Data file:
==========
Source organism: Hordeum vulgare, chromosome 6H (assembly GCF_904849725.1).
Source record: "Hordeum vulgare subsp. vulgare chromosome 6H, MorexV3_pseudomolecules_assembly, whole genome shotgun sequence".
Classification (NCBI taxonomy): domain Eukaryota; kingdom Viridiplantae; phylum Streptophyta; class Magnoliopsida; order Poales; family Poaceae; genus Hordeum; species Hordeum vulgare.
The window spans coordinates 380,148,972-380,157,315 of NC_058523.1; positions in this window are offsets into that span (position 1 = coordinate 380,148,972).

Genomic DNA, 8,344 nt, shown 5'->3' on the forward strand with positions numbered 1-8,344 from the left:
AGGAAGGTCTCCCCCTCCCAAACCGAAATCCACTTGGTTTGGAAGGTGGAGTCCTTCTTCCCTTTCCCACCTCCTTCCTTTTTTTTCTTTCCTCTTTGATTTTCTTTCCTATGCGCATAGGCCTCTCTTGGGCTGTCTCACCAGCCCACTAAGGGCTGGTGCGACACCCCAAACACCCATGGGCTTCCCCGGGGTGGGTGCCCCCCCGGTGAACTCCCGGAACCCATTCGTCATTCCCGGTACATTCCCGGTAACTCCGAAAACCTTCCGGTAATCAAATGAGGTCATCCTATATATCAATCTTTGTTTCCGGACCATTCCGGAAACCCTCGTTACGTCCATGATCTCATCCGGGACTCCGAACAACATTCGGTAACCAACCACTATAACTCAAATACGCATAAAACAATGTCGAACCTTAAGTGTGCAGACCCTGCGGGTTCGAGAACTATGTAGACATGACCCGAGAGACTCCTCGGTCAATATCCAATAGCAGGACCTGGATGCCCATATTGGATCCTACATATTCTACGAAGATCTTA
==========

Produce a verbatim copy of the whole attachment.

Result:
Source organism: Hordeum vulgare, chromosome 6H (assembly GCF_904849725.1).
Source record: "Hordeum vulgare subsp. vulgare chromosome 6H, MorexV3_pseudomolecules_assembly, whole genome shotgun sequence".
Classification (NCBI taxonomy): domain Eukaryota; kingdom Viridiplantae; phylum Streptophyta; class Magnoliopsida; order Poales; family Poaceae; genus Hordeum; species Hordeum vulgare.
The window spans coordinates 380,148,972-380,157,315 of NC_058523.1; positions in this window are offsets into that span (position 1 = coordinate 380,148,972).

Genomic DNA, 8,344 nt, shown 5'->3' on the forward strand with positions numbered 1-8,344 from the left:
AGGAAGGTCTCCCCCTCCCAAACCGAAATCCACTTGGTTTGGAAGGTGGAGTCCTTCTTCCCTTTCCCACCTCCTTCCTTTTTTTTCTTTCCTCTTTGATTTTCTTTCCTATGCGCATAGGCCTCTCTTGGGCTGTCTCACCAGCCCACTAAGGGCTGGTGCGACACCCCAAACACCCATGGGCTTCCCCGGGGTGGGTGCCCCCCCGGTGAACTCCCGGAACCCATTCGTCATTCCCGGTACATTCCCGGTAACTCCGAAAACCTTCCGGTAATCAAATGAGGTCATCCTATATATCAATCTTTGTTTCCGGACCATTCCGGAAACCCTCGTTACGTCCATGATCTCATCCGGGACTCCGAACAACATTCGGTAACCAACCACTATAACTCAAATACGCATAAAACAATGTCGAACCTTAAGTGTGCAGACCCTGCGGGTTCGAGAACTATGTAGACATGACCCGAGAGACTCCTCGGTCAATATCCAATAGCAGGACCTGGATGCCCATATTGGATCCTACATATTCTACGAAGATCTTA